In other news, I chased the IFP labs not with a bout of editing but a weekend of moviegoing, marked by one shimmering, spectral piece of genius, bookended by two works existing on opposite ends of a sliding scale of ludicrousness. The films were The Happening, My Winnipeg and The Strangers, and I'm happy to say that not a single one of them wasn't entirely enjoyable! The Happening is a little too muted to be the camp classic it could have been, but it's still hilarious. The Strangers is exactly the sort of scary movie I've been hankering for and, interestingly, it gets everything right that The Happening gets so excruciatingly wrong. And as for the Maddin film - well, it deserves its own glorious, overblown post. I can't stop thinking about it. I feel that, as a documentary of sorts, it shouldn't be compared to his previous work - but were I to do so, I don't know that I wouldn't say it's his best film yet.
Posted by David Lowery at 4:33 PM
June 15, 2008
Back from IFP
The IFP Labs are over already? Wow. That was fast. I'm itching to jump back into the edit. I had my hard drive with me the whole time, but each day at the SoHo House was so pleasantly exhausting that I finally gave up fooling myself into thinking I'd do some cutting every evening before bed.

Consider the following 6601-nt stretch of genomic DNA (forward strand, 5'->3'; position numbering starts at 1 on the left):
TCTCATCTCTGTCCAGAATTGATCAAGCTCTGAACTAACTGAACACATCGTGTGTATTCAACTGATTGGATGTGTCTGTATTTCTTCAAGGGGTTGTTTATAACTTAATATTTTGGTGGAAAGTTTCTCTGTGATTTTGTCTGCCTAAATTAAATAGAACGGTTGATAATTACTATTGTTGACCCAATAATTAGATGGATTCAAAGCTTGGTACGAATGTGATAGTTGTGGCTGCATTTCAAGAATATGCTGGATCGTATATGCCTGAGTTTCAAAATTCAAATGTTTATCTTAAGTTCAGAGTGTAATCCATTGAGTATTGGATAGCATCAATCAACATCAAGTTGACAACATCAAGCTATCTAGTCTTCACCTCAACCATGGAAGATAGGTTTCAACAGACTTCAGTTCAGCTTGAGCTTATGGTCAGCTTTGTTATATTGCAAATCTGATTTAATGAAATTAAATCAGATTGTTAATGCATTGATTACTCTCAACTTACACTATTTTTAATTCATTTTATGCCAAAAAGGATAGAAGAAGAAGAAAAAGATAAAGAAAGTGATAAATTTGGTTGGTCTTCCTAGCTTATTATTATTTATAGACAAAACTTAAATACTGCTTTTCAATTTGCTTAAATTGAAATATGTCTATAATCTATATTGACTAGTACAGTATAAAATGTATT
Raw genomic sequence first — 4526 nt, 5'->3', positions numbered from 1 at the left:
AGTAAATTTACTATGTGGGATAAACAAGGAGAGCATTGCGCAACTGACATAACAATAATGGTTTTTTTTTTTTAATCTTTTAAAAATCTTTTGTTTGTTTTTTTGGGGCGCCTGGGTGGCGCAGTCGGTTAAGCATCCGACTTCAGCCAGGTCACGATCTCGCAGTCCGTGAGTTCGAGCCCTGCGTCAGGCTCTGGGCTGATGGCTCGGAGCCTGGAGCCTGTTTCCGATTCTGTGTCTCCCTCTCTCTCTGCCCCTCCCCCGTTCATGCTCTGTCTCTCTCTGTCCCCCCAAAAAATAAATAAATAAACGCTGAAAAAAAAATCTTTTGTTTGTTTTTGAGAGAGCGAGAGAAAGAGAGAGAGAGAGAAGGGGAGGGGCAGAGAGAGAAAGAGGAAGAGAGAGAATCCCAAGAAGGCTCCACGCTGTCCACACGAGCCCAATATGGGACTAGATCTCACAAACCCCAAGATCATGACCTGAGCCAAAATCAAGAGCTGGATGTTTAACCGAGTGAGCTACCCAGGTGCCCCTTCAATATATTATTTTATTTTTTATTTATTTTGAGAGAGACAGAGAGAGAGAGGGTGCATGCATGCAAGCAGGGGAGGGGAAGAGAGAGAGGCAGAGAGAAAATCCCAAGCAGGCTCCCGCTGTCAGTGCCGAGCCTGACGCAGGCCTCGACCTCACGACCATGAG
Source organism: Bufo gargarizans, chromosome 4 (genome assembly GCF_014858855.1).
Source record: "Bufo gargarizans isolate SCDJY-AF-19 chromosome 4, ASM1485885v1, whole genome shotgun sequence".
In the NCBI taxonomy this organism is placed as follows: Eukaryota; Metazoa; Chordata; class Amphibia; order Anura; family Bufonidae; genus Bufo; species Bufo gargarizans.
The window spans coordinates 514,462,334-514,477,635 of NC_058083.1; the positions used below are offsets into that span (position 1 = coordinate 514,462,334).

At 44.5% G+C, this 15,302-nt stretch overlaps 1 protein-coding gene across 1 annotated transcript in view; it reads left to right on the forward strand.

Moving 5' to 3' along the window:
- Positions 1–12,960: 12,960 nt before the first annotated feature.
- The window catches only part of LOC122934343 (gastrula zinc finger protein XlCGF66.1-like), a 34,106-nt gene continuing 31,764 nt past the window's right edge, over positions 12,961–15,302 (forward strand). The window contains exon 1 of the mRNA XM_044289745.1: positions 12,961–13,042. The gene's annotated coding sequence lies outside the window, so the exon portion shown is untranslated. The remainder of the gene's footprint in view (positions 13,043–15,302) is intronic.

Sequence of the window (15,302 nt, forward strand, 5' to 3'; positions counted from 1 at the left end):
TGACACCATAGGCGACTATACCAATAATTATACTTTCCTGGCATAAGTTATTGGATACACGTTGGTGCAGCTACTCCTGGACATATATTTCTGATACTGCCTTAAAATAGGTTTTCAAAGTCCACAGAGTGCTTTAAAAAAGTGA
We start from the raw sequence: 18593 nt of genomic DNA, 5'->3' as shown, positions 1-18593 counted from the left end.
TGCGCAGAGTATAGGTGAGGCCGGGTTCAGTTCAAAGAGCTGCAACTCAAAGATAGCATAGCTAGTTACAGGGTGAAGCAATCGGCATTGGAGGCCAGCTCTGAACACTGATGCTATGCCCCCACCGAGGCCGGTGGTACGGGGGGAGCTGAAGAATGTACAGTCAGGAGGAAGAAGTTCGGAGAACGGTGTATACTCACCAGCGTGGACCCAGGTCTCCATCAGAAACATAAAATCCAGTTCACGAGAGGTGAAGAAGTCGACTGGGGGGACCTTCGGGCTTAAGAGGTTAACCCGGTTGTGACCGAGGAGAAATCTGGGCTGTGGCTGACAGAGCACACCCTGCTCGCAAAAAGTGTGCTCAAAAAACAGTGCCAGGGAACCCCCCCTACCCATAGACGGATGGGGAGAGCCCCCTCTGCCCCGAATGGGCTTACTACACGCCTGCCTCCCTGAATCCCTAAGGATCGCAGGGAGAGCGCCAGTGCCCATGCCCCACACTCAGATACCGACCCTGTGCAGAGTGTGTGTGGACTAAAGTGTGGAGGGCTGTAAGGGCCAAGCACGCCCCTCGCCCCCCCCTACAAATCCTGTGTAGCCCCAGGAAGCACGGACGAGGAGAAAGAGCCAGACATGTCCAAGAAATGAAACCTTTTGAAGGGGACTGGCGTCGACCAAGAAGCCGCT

It was a great experience. It involved sitting in a room for ten hours a day, listening to speakers and taking notes. First taking a broad creative re-evaluation of our films and then turning to examine all the grimy details that await them - some extremely relevant, others less so, all very much worth considering. One of the most vital aspects of it all, though, was the focus. You get tunnel vision, sitting in there like that. Someone might be discussing deliverables, or the importance of proper music licensing, and the information just sort of twists itself into whatever about your rough cut it is you might be working over in your head. An enormous amount of ground is covered over the course of the week, and it all leads back to the same place.
I came to realize a great many things. I thought I'd killed all my babies on this film, but I learned that no, I had several illegitimate children who needed to be put to death (or, at the very least, as per the wisdom of Solomon, severed in two). I was told, after stammering through my various ideas as to what sort of musical accompaniment the film might need, that I in fact knew exactly what I wanted already - and this was true. And I accepted the fact that I'd made a film that people wanted to watch. One of the most affirmative aspects of the labs was realizing that this movie isn't some rarefied document that only a small handful of cineastes will want to see. There's no need to compromise, or to limit myself. People are going to like it.
Another wonderful part about it was meeting nine other filmmakers and their teams, and talking with them about films and music and food and who knows what else. I'm looking forward to seeing them all again in September, during Independent Film Week, and again next year on the festival circuit, where I'm sure we'll all be running into each other. And I'm sure they'd echo my sentiment in again thanking Amy, Rose, Gretchen and Scott for providing this great opportunity; our films are gonna be that much better because of it.
And now I'm back in Texas for a bit. But my luggage is missing. In my luggage were my car keys. I'm stranded!